New York’s money center bank JPMorgan Chase & Co. (NYSE: JPM – $100.27) reported a profit of $7.07 billion, or $1.98 a share compared to $1.76 a year ago. Analysts, however, had fourth quarter earnings pegged at $2.20 a share. Costs for the period increased 6% to $15.7 billion from $14.9 billion a year earlier. Revenue rose 4.1% to $26.8 billion, shy of the average Street expectation of $26.83 billion. Part of the shortfall can be attributed to a decrease of 5.7% in the company’s trading revenue, which was made up of a 15% gain in equity trading and a 16% drop in fixed income. Higher interest rates boosted JPMorgan’s Consumer & Community Bank business. Profit was up 53% from the year-earlier period, driven largely by higher lending margins and an increase in credit-card balances. Yet the bank’s mortgage business struggled. Chase extended $17.2 billion in mortgages in the quarter, a decrease of 30% from the year-earlier fourth period. Overall profit in the Corporate and Investment segment was $2.0 billion, a roughly 15% decrease from $2.32 billion in the same period of 2017. Net income for its Commercial Banking business was $1.0 billion, an increase of 8% on net revenue of $2.3 billion, down 2%, with lower non-interest revenue more than offsetting higher net interest income. The Asset and Wealth Management segment had net income of $604 million, a decrease of 8%, with revenue of $3.4 billion, a decrease of 5%. The impact of lower market levels drove lower investment valuations, management and performance fees, partially offset by strong banking results and the impact of cumulative net long-term inflows. The company said it set aside $1.5 billion in the quarter to reserve against loans, especially ones in its credit card and commercial portfolios, that could potentially turn bad in the future. That compares with $968 million in the third quarter of 2018 and $1.35 billion in the fourth quarter of 2017.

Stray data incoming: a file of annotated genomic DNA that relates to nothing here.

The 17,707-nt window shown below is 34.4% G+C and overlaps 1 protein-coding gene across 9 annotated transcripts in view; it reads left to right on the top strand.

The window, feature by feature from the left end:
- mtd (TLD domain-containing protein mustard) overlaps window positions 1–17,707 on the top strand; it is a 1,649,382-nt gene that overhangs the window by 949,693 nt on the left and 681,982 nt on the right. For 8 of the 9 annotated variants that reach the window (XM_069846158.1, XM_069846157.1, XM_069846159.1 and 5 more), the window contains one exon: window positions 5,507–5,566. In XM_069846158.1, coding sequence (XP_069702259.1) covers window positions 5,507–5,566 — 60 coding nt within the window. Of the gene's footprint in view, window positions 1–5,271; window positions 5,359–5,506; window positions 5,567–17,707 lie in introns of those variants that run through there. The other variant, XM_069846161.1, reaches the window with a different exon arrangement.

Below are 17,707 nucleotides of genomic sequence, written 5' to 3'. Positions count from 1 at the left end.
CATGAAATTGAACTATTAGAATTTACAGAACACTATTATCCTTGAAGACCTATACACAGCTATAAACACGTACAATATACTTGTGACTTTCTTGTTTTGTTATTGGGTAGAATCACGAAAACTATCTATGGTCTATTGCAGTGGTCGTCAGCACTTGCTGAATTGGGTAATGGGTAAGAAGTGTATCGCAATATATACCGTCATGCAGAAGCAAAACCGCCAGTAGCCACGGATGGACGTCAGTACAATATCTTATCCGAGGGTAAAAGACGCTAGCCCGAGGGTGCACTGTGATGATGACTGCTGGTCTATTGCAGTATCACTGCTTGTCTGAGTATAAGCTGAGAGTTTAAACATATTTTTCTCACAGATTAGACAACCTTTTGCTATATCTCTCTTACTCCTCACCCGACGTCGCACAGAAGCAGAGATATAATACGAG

For the full-year 2018, Chase earned $8.98 per share and Wall Street is estimating this year at $9.93/share, affording a forward multiple of 10. JPMorgan shares have lost ground since the start of 2018, amid growing concerns regarding the possible negative effect of higher interest rates on economic activity. But the 3.2% dividend yield adds some appeal and the reasonably valued shares can continue to be held in aggressive accounts for recovery.